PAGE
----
Moroccan king visits quake area as toll tops 2900

The death toll from Morocco's earthquake has reached 2901 with at least 5530 people injured.

The death toll from Morocco's earthquake has reached 2901 with at least 5530 people injured. Photo: Getty

Morocco’s King Mohammed VI has visited the region hit by a devastating earthquake in which more than 2900 people were killed, as hope of finding survivors dwindles.

According to the MAP news agency, the 60-year-old monarch donated blood on Tuesday at a hospital in the western city of Marrakesh, some 70km from where the quake struck.

The death toll from the 6.8 magnitude quake that struck in the High Atlas Mountains late on Friday rose to 2901, while the number of people injured more than doubled to 5530, state television reported.

It was the North African country’s deadliest earthquake since 1960 and its most powerful in more than a century.

Rescue and relief efforts are ongoing, as authorities work on opening roads damaged or blocked, the ministry added.

Rescue efforts have been described as slow by witnesses due to the difficult road conditions, especially in the villages of the Atlas Mountains.

The situation was most desperate for people in remote areas cut off by landslides triggered by the earthquake that blocked access roads, while in accessible locations relief efforts were stepping up with tent camps and distribution of food and water.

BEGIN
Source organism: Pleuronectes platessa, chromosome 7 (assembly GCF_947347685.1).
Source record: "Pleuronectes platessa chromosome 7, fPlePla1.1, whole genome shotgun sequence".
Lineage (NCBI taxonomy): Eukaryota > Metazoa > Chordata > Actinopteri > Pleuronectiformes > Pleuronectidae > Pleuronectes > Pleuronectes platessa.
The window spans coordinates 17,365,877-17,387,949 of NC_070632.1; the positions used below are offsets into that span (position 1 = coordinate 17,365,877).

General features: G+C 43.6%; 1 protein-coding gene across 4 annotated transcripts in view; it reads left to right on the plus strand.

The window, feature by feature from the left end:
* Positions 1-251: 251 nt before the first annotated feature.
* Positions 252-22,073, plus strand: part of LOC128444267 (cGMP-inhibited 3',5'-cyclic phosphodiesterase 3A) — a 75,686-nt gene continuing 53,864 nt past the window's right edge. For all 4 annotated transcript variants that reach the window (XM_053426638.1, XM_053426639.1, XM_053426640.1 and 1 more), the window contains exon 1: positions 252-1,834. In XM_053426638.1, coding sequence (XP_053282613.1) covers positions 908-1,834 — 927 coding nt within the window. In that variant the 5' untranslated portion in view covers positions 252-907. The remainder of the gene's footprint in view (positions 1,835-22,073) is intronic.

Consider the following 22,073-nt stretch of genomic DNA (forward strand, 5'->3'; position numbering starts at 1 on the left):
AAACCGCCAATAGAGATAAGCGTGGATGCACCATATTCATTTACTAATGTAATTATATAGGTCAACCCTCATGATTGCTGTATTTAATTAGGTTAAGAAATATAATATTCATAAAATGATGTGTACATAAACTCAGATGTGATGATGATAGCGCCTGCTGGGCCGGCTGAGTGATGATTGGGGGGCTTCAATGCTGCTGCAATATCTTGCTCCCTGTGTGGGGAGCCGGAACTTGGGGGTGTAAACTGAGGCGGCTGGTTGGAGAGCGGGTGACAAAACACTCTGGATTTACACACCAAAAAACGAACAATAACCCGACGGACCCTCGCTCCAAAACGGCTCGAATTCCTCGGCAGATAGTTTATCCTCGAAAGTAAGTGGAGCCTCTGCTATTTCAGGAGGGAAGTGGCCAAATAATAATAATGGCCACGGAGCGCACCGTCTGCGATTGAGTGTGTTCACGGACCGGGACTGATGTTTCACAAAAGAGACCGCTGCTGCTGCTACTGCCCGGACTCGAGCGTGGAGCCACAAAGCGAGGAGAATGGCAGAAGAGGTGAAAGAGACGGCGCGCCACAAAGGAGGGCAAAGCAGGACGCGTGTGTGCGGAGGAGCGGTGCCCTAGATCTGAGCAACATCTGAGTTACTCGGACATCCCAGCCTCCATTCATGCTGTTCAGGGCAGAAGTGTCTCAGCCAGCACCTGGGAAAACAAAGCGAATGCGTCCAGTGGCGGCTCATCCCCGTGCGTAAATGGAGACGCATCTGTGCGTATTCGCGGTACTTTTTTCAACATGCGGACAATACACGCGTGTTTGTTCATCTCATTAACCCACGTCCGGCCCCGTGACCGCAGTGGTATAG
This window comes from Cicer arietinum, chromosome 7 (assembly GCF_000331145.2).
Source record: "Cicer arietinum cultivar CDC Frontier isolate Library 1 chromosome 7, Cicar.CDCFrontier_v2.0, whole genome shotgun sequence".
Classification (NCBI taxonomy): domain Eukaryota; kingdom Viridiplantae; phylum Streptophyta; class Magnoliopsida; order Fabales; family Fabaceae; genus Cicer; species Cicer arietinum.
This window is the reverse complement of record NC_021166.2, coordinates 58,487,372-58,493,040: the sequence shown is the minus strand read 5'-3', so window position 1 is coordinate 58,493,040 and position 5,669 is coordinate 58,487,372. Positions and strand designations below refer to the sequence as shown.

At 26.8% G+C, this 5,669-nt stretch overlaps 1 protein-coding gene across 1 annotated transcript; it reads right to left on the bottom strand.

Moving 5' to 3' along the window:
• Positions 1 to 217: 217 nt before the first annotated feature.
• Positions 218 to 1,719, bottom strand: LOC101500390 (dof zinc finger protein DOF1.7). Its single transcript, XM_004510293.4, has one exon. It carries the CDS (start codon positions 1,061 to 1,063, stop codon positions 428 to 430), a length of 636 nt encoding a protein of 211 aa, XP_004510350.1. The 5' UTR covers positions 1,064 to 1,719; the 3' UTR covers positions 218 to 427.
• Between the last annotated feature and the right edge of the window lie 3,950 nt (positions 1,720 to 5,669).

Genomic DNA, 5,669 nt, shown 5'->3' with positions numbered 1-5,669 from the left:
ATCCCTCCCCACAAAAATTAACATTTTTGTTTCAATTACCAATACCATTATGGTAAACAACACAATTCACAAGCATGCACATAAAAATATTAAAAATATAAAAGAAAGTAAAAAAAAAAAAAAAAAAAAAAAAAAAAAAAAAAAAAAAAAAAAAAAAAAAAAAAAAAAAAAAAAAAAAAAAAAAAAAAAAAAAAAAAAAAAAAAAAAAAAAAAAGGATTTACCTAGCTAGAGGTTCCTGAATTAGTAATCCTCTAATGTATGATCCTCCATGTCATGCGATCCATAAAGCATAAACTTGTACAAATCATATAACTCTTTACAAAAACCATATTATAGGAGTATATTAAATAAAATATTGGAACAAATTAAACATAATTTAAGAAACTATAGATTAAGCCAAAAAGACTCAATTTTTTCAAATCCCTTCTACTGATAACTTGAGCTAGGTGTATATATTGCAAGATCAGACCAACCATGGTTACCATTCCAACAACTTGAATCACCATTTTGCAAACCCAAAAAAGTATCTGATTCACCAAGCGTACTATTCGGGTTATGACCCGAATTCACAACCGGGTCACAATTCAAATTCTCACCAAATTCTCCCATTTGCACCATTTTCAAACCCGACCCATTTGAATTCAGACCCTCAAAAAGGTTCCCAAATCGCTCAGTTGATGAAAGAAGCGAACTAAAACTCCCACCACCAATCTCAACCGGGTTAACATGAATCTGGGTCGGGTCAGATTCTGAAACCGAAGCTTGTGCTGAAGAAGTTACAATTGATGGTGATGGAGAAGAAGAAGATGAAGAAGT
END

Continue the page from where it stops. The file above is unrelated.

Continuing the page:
Mehdi Ait Bouyali, 24, was camping along the Tizi n’Test road, which connects remote valleys to the historic city of Marrakech, with a few other survivors who had also fled their destroyed villages.

He said the group had received food and blankets from people driving by but nothing from the state.

“The villages of the valley have been forgotten. We need any kind of help. We need tents,” he said, criticising the government’s relief efforts.

Morocco has agreed to offers of support made by Spain, Qatar, Britain and the UAE, adding that it could later accept offers made by other countries.

Germany again offered help to Morocco on Monday, however, Rabat has shown no interest.

The Moroccan government has said it has so far accepted aid from “friendly countries” after “a thorough evaluation of the needs and aware that unco-ordinated aid would be counterproductive.”

It has not explained why the UN, the organisation with the world’s greatest experience in responding to natural disasters, has been kept waiting for a concrete response as the days pass and the chances of finding survivors dwindle.

The UN had not received any official request for assistance from the Moroccan government, the secretary-general’s spokesman Stephane Dujarric confirmed during a press conference.

The UN Children’s Agency (UNICEF) said initial reports indicate that approximately 100,000 children have been affected by the earthquake.

The UN estimates that more than 300,000 people have been affected in Marrakesh and in the High Atlas Mountains.

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